Hurricane Earl churns toward Belize hit
Tropical Storm Earl, seen from a satellite over the Caribbean, on August 2, 2016 (AFP Photo/NASA)
(AFP) - A hurricane sweeping in from the Caribbean on Wednesday was threatening Belize with mudslides, flooding and damage to homes, officials warned.
Hurricane Earl, a swirling storm packing winds of 120 kilometers (75 miles) per hour and heavy rains, was expected to strike the small Central American nation around midnight (0600 GMT Thursday).
It was located about 240 kilometers (150 miles) east of Belize, David de Leon, Guatemala's Disaster Management Office spokesman, told reporters late Wednesday.
"These rains could cause flash floods and mud slides especially over higher terrain," Belize's National Emergency Management Organization said in a bulletin.
"For coastal areas, there is also a risk for flooding, especially in low-lying areas."
Nearby Guatemala, Honduras and southern Mexico also issued alerts. Airports in northern Honduras were closed.
The outlying rim of the storm was dumping rain on northern Guatemala and on Honduras' Bay Islands in the Caribbean but no damage or emergencies were reported.
Earl was expected to weaken as it drove west, farther inland.
The fifth named tropical storm of the 2016 season, Earl strengthened to a Category 1 hurricane on Wednesday, according to the US National Hurricane Center (NHC).
Category 1, the lowest of five grades on the hurricane scale, is described as having dangerous winds of between 119 and 153 kilometers per hour that can rip off roofs, bring down trees and cause extensive damage to power lines.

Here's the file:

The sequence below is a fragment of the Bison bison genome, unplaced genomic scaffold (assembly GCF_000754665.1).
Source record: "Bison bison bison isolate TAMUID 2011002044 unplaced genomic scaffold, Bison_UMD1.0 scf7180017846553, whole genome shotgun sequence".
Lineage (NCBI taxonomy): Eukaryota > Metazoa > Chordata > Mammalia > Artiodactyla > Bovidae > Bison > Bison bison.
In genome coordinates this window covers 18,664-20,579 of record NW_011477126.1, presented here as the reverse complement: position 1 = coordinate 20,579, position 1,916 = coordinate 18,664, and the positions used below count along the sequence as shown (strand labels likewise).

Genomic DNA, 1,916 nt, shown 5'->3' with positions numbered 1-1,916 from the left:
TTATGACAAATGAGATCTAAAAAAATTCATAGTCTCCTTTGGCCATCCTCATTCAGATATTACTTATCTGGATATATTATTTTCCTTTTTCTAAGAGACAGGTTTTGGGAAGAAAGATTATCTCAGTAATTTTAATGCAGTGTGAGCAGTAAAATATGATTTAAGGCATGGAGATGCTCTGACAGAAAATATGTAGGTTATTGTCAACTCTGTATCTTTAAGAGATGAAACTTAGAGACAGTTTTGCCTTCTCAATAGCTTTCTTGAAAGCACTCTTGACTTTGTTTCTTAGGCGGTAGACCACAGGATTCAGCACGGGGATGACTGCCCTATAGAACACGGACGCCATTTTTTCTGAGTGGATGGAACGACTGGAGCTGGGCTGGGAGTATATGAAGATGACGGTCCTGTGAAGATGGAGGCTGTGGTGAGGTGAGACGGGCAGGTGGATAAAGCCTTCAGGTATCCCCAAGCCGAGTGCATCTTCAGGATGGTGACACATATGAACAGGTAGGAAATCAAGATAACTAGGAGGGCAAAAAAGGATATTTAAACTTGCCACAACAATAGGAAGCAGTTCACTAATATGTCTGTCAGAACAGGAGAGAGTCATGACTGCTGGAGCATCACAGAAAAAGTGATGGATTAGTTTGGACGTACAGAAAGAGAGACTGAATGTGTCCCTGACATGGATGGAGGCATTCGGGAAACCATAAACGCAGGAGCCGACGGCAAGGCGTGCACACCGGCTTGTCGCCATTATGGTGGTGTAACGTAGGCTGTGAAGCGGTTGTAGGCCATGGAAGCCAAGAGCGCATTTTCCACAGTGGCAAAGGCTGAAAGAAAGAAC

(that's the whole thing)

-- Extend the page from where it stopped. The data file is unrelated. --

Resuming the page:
The NHC said a weather-spotting plane had sidled up to Earl and measured sustained winds of 120 kilometers per hour that could strengthen further before hitting Belize.
- Shifting path -
Belizean officials said the trajectory of Earl had changed late Wednesday.
Initially, the eye of the hurricane was projected to pass south of Belize City, but now it was seen to be on a path north of the city, population 60,000.
Belizean public and private workers were permitted to go to their homes Wednesday to secure property.
Officials warned that people living on the ground floor "will experience flooding" and some older wooden buildings would likely be destroyed.
Twenty-nine shelters were opened.
The hurricane was forecast to continue westwards into largely rural northern Guatemala and then, as a weaker storm, into Mexico's southern states of Campeche, Quintana Roo, Tabasco and Yucatan.
Guatemala in particular is prone to rainy season flooding and mudslides that often prove fatal.
"This is the last boat that will go (to surrounding communities) until further notice," said Rafael Hicho, 46, who captains a local commuter boat.
Guatemala's population, at 16 million, is vastly bigger than Belize's 330,000 -- Central America's only English speaking country, formerly British Honduras.
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